The paper argues against a widely held synchronic view of emotional rationality. I begin by considering recent philosophical literature on various backward‐looking emotions, such as regret, grief, resentment, and anger. I articulate the general problem these accounts grapple with: a certain diminution in backward‐looking emotions seems fitting while the reasons for these emotions seem to persist. The problem, I argue, rests on the assumption that if the facts that give reason for an emotion remain unchanged, the emotion remains fitting. However, (...)
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  • Emotions and Process Rationality.Oded Na’Aman - 2021 - Australasian Journal of Philosophy 99 (3):531-546.
    ABSTRACT Some epistemologists hold that all rational norms are fundamentally concerned with the agent’s states or attitudes at an individual time [Hedden 2015, 2016; Moss 2015]; others argue that all rational norms are fundamentally concerned with processes [Podgorski 2017]. This distinction is not drawn in discussions of emotional rationality. As a result, a widely held assumption in the literature on emotional rationality has gone unexamined. I employ Abelard Podgorski’s argument from rational delay to argue that many emotional norms are fundamentally (...)
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  • The Moral Burdens of Police Wrongdoing.Eric J. Miller - 2020 - Res Philosophica 97 (2):219-269.
    When addressing the burdens borne by victims of police wrongdoing, we often overlook moral harms in focusing on the physical and psychological harms that they suffer. These moral harms undermine the moral status of the victim, her ability to consistently pursue the values she endorses, and her character. Victimhood is a morally significant social role. Victimhood imposes normative standards that measure the moral or political status of victim. Conforming to these standards affects our assessment of the conduct of the victim (...)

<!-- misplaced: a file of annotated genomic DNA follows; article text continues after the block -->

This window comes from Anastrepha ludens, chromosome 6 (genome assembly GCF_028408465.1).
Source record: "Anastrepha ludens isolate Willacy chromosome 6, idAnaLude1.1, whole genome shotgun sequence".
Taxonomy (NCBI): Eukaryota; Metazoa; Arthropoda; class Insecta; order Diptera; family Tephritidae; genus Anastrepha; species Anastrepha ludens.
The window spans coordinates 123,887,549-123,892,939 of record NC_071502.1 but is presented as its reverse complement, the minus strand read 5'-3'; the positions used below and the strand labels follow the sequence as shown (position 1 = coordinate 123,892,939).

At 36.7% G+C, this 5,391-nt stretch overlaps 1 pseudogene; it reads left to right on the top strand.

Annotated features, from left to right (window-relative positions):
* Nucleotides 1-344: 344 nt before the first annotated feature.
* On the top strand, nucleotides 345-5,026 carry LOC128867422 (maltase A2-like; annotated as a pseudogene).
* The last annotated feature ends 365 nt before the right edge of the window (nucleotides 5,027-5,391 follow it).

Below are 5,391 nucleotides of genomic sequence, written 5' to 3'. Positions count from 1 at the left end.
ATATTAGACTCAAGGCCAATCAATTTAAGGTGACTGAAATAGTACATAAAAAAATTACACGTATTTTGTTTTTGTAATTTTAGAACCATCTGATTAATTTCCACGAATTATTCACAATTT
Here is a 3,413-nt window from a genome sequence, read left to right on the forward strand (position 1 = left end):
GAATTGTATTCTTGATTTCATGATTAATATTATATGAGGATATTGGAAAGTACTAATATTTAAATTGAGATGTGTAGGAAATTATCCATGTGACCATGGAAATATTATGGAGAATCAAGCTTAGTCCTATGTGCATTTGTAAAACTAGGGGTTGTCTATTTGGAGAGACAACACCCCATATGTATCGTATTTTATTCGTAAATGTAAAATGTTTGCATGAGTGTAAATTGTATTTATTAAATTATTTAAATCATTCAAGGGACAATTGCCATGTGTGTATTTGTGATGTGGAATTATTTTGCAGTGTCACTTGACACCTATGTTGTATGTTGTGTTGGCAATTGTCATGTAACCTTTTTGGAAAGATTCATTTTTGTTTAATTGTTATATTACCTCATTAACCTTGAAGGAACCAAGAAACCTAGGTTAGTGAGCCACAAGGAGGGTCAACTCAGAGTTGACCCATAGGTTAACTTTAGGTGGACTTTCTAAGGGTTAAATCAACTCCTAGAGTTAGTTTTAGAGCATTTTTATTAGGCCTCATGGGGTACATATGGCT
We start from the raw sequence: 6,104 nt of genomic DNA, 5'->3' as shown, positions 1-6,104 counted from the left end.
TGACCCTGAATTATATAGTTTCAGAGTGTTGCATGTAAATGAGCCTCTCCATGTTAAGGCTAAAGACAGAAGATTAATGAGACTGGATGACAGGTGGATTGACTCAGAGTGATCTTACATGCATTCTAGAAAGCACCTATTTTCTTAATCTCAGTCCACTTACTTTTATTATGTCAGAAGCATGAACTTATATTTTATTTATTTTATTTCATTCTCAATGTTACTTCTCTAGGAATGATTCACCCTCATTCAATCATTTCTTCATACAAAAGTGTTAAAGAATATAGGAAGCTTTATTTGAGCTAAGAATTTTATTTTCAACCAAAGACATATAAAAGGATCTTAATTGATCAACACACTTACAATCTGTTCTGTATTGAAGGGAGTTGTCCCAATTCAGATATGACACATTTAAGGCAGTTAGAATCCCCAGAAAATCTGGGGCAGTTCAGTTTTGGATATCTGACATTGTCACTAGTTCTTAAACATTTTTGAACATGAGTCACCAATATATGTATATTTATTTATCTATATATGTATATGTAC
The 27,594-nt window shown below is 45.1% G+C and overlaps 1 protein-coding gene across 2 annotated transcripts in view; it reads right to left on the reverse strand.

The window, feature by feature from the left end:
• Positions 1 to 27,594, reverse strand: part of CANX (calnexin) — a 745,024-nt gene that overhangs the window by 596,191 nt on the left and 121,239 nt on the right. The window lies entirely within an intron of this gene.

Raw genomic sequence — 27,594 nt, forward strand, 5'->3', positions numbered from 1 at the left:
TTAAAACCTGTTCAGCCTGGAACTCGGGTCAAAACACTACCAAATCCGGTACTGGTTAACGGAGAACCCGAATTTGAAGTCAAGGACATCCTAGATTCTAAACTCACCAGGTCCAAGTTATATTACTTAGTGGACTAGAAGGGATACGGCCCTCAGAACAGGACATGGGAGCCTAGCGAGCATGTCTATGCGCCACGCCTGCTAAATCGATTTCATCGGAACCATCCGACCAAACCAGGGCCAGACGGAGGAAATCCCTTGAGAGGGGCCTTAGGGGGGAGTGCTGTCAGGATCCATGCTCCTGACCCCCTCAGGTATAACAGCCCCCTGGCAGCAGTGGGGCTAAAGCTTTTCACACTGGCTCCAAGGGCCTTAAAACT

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  • Reasons to forgive.Per-Erik Milam - 2019 - Analysis 79 (2):242-251.
    When we forgive, we do so for reasons. One challenge for forgiveness theorists is to explain which reasons are reasons to forgive and which are not. This paper argues that we forgive in response to a perceived change of heart on the part of the offender. The argument proceeds in four steps. First, I show that we forgive for reasons. Second, I argue that forgiveness requires the right kind of reason. Third, I show that these two points explain a common (...)
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  • Oppression, Forgiveness, and Ceasing to Blame.Per-Erik Milam & Luke Brunning - 2018 - Journal of Ethics and Social Philosophy 14 (2).
    Wrongdoing is inescapable. We all do wrong and are wronged; and in response we often blame one another. But if blame is a defining feature of our social lives, so is ceasing to blame. We might excuse, justify, or forgive an offender; or simply let the offence go. Each mode of ceasing to blame is a social practice and each has characteristic norms that influence when and how we do it, as well as how it’s received. We argue that how (...)
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  • In defense of non-reactive attitudes.Per-Erik Milam - 2017 - Philosophical Explorations 20 (3):294-307.
    Abolitionism is the view that if no one is responsible, then we ought to abandon the reactive attitudes. Proponents suggest that reactive attitudes can be replaced in our emotional repertoire by non-reactive analogues. In this paper, I dispute and reject a common challenge to abolitionism according to which the reactive attitudes are necessary for protesting unfairness and maintaining social harmony. While other abolitionists dispute the empirical basis of this objection, I focus on its implications. I argue that even if non-reactive (...)
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  • How is Self-Forgiveness Possible?Per-Erik Milam - 2017 - Pacific Philosophical Quarterly 98 (1).
    The idea of self-forgiveness poses a serious challenge to any philosopher interested in giving a general account of forgiveness. On the one hand, it is an uncontroversial part of our common psychological and moral discourse. On the other, any account of self-forgiveness is inconsistent with any general account of forgiveness which implies that only the victim of an offense can forgive. To avoid this conclusion, one must either challenge the particular claims that preclude self-forgiveness or offer an independently plausible account (...)
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  • Against Elective Forgiveness.Per-Erik Milam - 2018 - Ethical Theory and Moral Practice 21 (3):569-584.
    It is often claimed both that forgiveness is elective and that forgiveness is something that we do for reasons. However, there is a tension between these two central claims about the nature of forgiveness. If forgiving is something one does for reasons, then, at least sometimes, those reasons may generate a requirement to forgive or withhold forgiveness. While not strictly inconsistent with electivity, the idea of required forgiveness strikes some as antithetical to the spirit of the concept. They argue that (...)